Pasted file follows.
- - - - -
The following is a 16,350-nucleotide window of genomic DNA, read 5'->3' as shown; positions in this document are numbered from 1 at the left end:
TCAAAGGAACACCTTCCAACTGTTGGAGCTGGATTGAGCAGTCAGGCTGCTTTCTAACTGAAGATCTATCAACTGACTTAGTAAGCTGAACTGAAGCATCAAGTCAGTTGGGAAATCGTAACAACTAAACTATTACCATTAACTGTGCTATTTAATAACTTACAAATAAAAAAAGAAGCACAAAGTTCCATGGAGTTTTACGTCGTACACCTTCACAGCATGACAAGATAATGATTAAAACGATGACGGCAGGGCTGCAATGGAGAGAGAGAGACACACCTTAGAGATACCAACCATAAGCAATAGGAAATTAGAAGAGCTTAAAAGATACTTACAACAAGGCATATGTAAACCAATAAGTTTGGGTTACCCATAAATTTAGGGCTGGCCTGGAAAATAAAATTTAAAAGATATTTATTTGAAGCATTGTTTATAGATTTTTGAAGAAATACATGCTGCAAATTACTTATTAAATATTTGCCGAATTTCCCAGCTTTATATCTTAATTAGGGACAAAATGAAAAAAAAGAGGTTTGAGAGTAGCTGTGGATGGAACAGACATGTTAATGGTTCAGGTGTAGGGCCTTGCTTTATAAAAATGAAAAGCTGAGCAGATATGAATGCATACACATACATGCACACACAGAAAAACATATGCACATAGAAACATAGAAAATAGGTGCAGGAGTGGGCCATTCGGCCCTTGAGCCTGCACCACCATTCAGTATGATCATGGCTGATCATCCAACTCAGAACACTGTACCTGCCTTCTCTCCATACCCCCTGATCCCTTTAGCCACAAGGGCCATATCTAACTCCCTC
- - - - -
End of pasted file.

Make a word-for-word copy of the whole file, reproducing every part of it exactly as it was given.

The following is a 16,350-nucleotide window of genomic DNA, read 5'->3' as shown; positions in this document are numbered from 1 at the left end:
TCAAAGGAACACCTTCCAACTGTTGGAGCTGGATTGAGCAGTCAGGCTGCTTTCTAACTGAAGATCTATCAACTGACTTAGTAAGCTGAACTGAAGCATCAAGTCAGTTGGGAAATCGTAACAACTAAACTATTACCATTAACTGTGCTATTTAATAACTTACAAATAAAAAAAGAAGCACAAAGTTCCATGGAGTTTTACGTCGTACACCTTCACAGCATGACAAGATAATGATTAAAACGATGACGGCAGGGCTGCAATGGAGAGAGAGAGACACACCTTAGAGATACCAACCATAAGCAATAGGAAATTAGAAGAGCTTAAAAGATACTTACAACAAGGCATATGTAAACCAATAAGTTTGGGTTACCCATAAATTTAGGGCTGGCCTGGAAAATAAAATTTAAAAGATATTTATTTGAAGCATTGTTTATAGATTTTTGAAGAAATACATGCTGCAAATTACTTATTAAATATTTGCCGAATTTCCCAGCTTTATATCTTAATTAGGGACAAAATGAAAAAAAAGAGGTTTGAGAGTAGCTGTGGATGGAACAGACATGTTAATGGTTCAGGTGTAGGGCCTTGCTTTATAAAAATGAAAAGCTGAGCAGATATGAATGCATACACATACATGCACACACAGAAAAACATATGCACATAGAAACATAGAAAATAGGTGCAGGAGTGGGCCATTCGGCCCTTGAGCCTGCACCACCATTCAGTATGATCATGGCTGATCATCCAACTCAGAACACTGTACCTGCCTTCTCTCCATACCCCCTGATCCCTTTAGCCACAAGGGCCATATCTAACTCCCTC